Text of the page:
Semantic Web – Do We Really Need a Killer App?

Alex Iskod has an insightful blog post on Semantic Web: What is the Killer App that starts off a great conversation.

Before we talk about the Killer App for the Semantic Web, let us first look at some killer apps for the current Web. What do you think it is?

  • Search?
  • Open Information repositories like Wikipedia?
  • e-Commerce?
  • Social Networks?
  • Hosted Applications?
  • Social Resources (bookmarks, pictures, videos)?
  • Blogs?
  • <add your favorite app here>

Depending on where you are coming from, it could be any of these or a combination. The killer app varies with time and evolution of the web. But when the web started, what got people excited was the easy accessibility of information. Even the static web served useful purpose before the dynamic web and web applications showed up.

I think the same thing is going to be true of The Semantic Web. I look at the Semantic Web as a set of incremental improvements over the current web.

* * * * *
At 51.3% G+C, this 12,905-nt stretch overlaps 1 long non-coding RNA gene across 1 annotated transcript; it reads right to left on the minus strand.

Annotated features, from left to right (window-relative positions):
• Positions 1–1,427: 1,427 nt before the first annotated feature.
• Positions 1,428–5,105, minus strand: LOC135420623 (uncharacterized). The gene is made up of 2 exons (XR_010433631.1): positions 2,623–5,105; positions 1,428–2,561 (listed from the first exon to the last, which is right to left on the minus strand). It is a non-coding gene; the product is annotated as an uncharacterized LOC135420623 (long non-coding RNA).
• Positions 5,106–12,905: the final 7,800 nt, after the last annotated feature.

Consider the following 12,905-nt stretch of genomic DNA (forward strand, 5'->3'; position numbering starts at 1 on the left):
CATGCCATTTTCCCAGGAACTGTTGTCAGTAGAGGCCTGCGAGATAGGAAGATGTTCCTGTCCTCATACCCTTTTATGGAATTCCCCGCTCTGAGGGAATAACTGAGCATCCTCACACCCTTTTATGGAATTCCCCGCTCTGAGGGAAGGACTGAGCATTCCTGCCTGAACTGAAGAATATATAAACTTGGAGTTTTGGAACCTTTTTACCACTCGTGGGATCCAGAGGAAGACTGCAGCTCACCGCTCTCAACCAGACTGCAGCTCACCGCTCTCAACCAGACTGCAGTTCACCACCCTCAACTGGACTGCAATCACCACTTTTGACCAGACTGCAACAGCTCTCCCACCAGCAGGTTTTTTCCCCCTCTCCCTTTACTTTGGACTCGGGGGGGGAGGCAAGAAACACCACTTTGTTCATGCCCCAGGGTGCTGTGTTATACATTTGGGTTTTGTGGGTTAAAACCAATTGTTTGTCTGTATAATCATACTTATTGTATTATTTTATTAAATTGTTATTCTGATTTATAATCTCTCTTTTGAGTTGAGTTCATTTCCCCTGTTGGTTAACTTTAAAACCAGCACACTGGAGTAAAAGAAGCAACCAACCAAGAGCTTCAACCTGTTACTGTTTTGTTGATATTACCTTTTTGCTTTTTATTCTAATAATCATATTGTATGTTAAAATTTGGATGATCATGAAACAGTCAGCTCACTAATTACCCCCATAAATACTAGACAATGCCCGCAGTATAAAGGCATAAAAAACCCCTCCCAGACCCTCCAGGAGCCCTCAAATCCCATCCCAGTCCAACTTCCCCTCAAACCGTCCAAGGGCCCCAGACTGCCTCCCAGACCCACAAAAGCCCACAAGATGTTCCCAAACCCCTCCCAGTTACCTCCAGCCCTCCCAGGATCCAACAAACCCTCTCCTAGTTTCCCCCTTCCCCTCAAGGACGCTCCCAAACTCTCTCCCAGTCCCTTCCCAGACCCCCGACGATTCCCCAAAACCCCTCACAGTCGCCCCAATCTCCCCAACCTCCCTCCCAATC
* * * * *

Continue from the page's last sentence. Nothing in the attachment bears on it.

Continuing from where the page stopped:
Here is a rather simplistic view of the Semantic Web:

  1. More accessible data (some of it encoded with Microformats or RDFa or some yet to be invented markup format)
  2. Better associations (type) between items of information (Linked Data?)

Most of the data on the web comes from either documents or databases. Database data already has a lot of semantics associated with it (in the form of meta data) and links (in the form of foreign key relationships or symbolic keys). Somewhere along the journey from this more structured form to the display format (html), some of the valuable information is lost. How difficult is it to add this information back (in the form of semantic markup) to the display data?

Documents will evolve to have more structure too. With ODF, OOXML and other similar formats, you are more likely to see better structured documents. As web pages are widgetized, you will see richer types of data on the web pages.

Structured data and richer data and more accessible data will take us several steps forward. Once we have data that makes more sense to people and programs, we will start noticing several useful applications.